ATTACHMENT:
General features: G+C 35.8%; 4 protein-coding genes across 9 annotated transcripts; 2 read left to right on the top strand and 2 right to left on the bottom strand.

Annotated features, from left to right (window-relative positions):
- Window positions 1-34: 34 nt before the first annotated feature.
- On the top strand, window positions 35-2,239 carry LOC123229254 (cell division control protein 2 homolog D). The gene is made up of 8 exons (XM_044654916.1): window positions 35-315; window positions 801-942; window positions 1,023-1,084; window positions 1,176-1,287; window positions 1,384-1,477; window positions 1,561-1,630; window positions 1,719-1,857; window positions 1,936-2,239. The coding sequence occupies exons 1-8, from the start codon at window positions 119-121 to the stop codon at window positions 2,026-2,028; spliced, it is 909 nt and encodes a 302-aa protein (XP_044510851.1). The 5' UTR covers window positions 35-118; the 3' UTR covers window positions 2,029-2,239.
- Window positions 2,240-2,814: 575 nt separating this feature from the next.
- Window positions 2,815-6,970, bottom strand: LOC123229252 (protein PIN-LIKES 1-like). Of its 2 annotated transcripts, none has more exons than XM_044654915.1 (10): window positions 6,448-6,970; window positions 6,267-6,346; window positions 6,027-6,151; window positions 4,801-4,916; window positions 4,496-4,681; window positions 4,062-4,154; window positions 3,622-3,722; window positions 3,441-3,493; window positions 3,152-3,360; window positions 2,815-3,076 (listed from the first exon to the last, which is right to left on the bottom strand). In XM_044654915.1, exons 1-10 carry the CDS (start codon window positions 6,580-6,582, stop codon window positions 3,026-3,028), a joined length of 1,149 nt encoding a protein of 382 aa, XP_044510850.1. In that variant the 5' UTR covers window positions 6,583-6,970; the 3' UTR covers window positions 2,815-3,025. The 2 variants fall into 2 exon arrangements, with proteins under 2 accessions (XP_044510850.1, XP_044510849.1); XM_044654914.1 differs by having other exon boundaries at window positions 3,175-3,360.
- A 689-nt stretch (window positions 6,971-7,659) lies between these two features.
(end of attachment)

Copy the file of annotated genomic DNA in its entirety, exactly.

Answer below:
General features: G+C 35.8%; 4 protein-coding genes across 9 annotated transcripts; 2 read left to right on the top strand and 2 right to left on the bottom strand.

Annotated features, from left to right (window-relative positions):
- Window positions 1-34: 34 nt before the first annotated feature.
- On the top strand, window positions 35-2,239 carry LOC123229254 (cell division control protein 2 homolog D). The gene is made up of 8 exons (XM_044654916.1): window positions 35-315; window positions 801-942; window positions 1,023-1,084; window positions 1,176-1,287; window positions 1,384-1,477; window positions 1,561-1,630; window positions 1,719-1,857; window positions 1,936-2,239. The coding sequence occupies exons 1-8, from the start codon at window positions 119-121 to the stop codon at window positions 2,026-2,028; spliced, it is 909 nt and encodes a 302-aa protein (XP_044510851.1). The 5' UTR covers window positions 35-118; the 3' UTR covers window positions 2,029-2,239.
- Window positions 2,240-2,814: 575 nt separating this feature from the next.
- Window positions 2,815-6,970, bottom strand: LOC123229252 (protein PIN-LIKES 1-like). Of its 2 annotated transcripts, none has more exons than XM_044654915.1 (10): window positions 6,448-6,970; window positions 6,267-6,346; window positions 6,027-6,151; window positions 4,801-4,916; window positions 4,496-4,681; window positions 4,062-4,154; window positions 3,622-3,722; window positions 3,441-3,493; window positions 3,152-3,360; window positions 2,815-3,076 (listed from the first exon to the last, which is right to left on the bottom strand). In XM_044654915.1, exons 1-10 carry the CDS (start codon window positions 6,580-6,582, stop codon window positions 3,026-3,028), a joined length of 1,149 nt encoding a protein of 382 aa, XP_044510850.1. In that variant the 5' UTR covers window positions 6,583-6,970; the 3' UTR covers window positions 2,815-3,025. The 2 variants fall into 2 exon arrangements, with proteins under 2 accessions (XP_044510850.1, XP_044510849.1); XM_044654914.1 differs by having other exon boundaries at window positions 3,175-3,360.
- A 689-nt stretch (window positions 6,971-7,659) lies between these two features.